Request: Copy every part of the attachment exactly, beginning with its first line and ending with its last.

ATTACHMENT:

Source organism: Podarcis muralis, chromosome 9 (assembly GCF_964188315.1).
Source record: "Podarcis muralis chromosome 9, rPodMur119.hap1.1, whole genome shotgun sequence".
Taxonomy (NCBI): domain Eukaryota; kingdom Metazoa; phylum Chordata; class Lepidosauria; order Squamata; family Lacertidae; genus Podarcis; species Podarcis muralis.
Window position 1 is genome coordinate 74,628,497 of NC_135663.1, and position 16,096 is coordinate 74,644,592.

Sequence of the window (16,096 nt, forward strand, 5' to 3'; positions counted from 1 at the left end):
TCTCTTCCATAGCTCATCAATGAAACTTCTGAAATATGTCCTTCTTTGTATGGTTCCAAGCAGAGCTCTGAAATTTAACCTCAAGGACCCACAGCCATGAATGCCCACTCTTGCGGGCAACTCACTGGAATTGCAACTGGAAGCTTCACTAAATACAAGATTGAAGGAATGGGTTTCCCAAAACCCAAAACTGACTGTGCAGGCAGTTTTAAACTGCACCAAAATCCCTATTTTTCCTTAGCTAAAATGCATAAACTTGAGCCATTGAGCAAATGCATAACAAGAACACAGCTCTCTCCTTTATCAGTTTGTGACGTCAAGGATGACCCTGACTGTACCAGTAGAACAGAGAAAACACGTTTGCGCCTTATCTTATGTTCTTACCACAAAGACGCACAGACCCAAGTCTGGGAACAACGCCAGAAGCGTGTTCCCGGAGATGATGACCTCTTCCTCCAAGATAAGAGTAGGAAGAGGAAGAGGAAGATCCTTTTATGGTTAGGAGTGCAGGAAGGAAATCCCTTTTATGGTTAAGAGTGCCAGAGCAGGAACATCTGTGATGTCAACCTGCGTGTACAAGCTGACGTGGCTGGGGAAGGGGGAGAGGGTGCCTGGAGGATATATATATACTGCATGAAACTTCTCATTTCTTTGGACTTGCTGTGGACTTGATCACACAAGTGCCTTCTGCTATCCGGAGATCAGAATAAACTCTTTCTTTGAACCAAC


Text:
Source organism: Podarcis muralis, chromosome 9 (assembly GCF_964188315.1).
Source record: "Podarcis muralis chromosome 9, rPodMur119.hap1.1, whole genome shotgun sequence".
Taxonomy (NCBI): domain Eukaryota; kingdom Metazoa; phylum Chordata; class Lepidosauria; order Squamata; family Lacertidae; genus Podarcis; species Podarcis muralis.
Window position 1 is genome coordinate 74,628,497 of NC_135663.1, and position 16,096 is coordinate 74,644,592.

Sequence of the window (16,096 nt, forward strand, 5' to 3'; positions counted from 1 at the left end):
TCTCTTCCATAGCTCATCAATGAAACTTCTGAAATATGTCCTTCTTTGTATGGTTCCAAGCAGAGCTCTGAAATTTAACCTCAAGGACCCACAGCCATGAATGCCCACTCTTGCGGGCAACTCACTGGAATTGCAACTGGAAGCTTCACTAAATACAAGATTGAAGGAATGGGTTTCCCAAAACCCAAAACTGACTGTGCAGGCAGTTTTAAACTGCACCAAAATCCCTATTTTTCCTTAGCTAAAATGCATAAACTTGAGCCATTGAGCAAATGCATAACAAGAACACAGCTCTCTCCTTTATCAGTTTGTGACGTCAAGGATGACCCTGACTGTACCAGTAGAACAGAGAAAACACGTTTGCGCCTTATCTTATGTTCTTACCACAAAGACGCACAGACCCAAGTCTGGGAACAACGCCAGAAGCGTGTTCCCGGAGATGATGACCTCTTCCTCCAAGATAAGAGTAGGAAGAGGAAGAGGAAGATCCTTTTATGGTTAGGAGTGCAGGAAGGAAATCCCTTTTATGGTTAAGAGTGCCAGAGCAGGAACATCTGTGATGTCAACCTGCGTGTACAAGCTGACGTGGCTGGGGAAGGGGGAGAGGGTGCCTGGAGGATATATATATACTGCATGAAACTTCTCATTTCTTTGGACTTGCTGTGGACTTGATCACACAAGTGCCTTCTGCTATCCGGAGATCAGAATAAACTCTTTCTTTGAACCAAC